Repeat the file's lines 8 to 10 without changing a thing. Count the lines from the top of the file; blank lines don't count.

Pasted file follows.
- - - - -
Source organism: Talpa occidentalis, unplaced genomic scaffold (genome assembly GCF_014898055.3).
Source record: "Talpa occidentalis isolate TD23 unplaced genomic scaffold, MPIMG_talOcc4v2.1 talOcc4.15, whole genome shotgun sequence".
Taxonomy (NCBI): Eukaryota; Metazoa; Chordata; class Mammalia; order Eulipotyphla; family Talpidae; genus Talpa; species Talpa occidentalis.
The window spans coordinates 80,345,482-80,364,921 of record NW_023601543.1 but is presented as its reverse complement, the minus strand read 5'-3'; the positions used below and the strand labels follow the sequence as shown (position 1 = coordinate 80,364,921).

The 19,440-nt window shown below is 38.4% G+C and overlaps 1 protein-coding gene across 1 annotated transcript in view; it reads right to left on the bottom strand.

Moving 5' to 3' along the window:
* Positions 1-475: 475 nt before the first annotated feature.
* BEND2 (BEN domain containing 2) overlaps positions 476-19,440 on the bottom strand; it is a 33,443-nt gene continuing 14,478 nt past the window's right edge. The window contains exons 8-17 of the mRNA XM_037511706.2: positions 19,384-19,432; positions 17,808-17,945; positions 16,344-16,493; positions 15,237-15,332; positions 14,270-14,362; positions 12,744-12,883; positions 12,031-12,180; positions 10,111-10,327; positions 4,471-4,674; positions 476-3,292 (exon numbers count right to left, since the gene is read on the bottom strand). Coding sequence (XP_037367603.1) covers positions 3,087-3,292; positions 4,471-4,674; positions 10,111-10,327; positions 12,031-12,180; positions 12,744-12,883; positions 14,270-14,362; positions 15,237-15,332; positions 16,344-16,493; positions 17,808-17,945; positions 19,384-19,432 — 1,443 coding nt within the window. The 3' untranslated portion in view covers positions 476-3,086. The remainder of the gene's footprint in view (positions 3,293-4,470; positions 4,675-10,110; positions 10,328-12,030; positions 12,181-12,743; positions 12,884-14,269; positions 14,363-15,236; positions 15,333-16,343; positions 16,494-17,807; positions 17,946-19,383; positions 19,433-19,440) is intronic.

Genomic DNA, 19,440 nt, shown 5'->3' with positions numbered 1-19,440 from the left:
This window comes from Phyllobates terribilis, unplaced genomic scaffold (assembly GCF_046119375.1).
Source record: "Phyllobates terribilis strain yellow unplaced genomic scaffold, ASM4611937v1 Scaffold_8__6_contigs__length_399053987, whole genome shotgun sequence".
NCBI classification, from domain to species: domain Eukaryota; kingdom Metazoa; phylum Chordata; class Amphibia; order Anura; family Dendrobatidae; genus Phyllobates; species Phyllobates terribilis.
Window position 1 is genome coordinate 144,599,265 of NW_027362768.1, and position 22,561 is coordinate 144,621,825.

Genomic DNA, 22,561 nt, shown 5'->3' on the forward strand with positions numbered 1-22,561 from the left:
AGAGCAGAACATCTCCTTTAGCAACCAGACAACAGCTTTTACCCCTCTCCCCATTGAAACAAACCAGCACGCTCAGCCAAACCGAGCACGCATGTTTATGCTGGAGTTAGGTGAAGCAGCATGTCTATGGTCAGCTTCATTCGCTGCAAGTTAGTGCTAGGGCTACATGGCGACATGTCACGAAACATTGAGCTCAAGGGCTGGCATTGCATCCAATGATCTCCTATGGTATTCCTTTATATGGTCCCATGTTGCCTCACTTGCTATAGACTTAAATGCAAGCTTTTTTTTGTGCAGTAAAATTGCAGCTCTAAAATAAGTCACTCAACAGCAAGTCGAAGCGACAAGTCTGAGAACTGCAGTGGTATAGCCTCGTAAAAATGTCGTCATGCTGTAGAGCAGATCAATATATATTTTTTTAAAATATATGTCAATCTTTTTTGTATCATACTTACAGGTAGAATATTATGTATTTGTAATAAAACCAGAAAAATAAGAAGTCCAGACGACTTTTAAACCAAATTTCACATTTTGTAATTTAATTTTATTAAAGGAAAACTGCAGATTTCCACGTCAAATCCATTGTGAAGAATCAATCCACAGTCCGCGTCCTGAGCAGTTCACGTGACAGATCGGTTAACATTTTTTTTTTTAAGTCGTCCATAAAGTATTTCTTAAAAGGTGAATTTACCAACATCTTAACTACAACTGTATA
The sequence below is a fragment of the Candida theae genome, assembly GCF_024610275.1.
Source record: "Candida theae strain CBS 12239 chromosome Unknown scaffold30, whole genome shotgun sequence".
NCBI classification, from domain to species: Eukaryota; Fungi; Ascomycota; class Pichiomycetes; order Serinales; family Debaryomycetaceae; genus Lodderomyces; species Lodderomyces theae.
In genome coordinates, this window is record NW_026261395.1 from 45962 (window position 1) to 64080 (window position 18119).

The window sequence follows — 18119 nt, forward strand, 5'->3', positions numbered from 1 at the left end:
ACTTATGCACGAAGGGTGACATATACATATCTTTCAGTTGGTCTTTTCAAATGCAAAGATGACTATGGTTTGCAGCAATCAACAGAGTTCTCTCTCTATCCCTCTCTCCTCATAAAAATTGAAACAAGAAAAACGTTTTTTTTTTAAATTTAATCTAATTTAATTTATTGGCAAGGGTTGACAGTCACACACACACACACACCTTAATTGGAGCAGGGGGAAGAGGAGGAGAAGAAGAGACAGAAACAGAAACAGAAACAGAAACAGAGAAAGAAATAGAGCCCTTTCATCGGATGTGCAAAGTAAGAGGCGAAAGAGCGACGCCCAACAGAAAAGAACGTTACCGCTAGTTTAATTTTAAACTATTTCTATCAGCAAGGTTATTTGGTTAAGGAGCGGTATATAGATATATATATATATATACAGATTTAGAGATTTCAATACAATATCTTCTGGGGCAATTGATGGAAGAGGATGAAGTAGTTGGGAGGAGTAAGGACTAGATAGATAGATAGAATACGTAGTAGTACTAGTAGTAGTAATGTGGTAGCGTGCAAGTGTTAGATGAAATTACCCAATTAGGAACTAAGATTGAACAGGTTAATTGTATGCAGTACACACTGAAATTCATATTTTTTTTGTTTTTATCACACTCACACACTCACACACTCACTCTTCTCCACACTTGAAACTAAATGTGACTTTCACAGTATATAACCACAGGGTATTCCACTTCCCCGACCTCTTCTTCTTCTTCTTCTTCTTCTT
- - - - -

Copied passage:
* BEND2 (BEN domain containing 2) overlaps positions 476-19,440 on the bottom strand; it is a 33,443-nt gene continuing 14,478 nt past the window's right edge. The window contains exons 8-17 of the mRNA XM_037511706.2: positions 19,384-19,432; positions 17,808-17,945; positions 16,344-16,493; positions 15,237-15,332; positions 14,270-14,362; positions 12,744-12,883; positions 12,031-12,180; positions 10,111-10,327; positions 4,471-4,674; positions 476-3,292 (exon numbers count right to left, since the gene is read on the bottom strand). Coding sequence (XP_037367603.1) covers positions 3,087-3,292; positions 4,471-4,674; positions 10,111-10,327; positions 12,031-12,180; positions 12,744-12,883; positions 14,270-14,362; positions 15,237-15,332; positions 16,344-16,493; positions 17,808-17,945; positions 19,384-19,432 — 1,443 coding nt within the window. The 3' untranslated portion in view covers positions 476-3,086. The remainder of the gene's footprint in view (positions 3,293-4,470; positions 4,675-10,110; positions 10,328-12,030; positions 12,181-12,743; positions 12,884-14,269; positions 14,363-15,236; positions 15,333-16,343; positions 16,494-17,807; positions 17,946-19,383; positions 19,433-19,440) is intronic.

Genomic DNA, 19,440 nt, shown 5'->3' with positions numbered 1-19,440 from the left:
This window comes from Phyllobates terribilis, unplaced genomic scaffold (assembly GCF_046119375.1).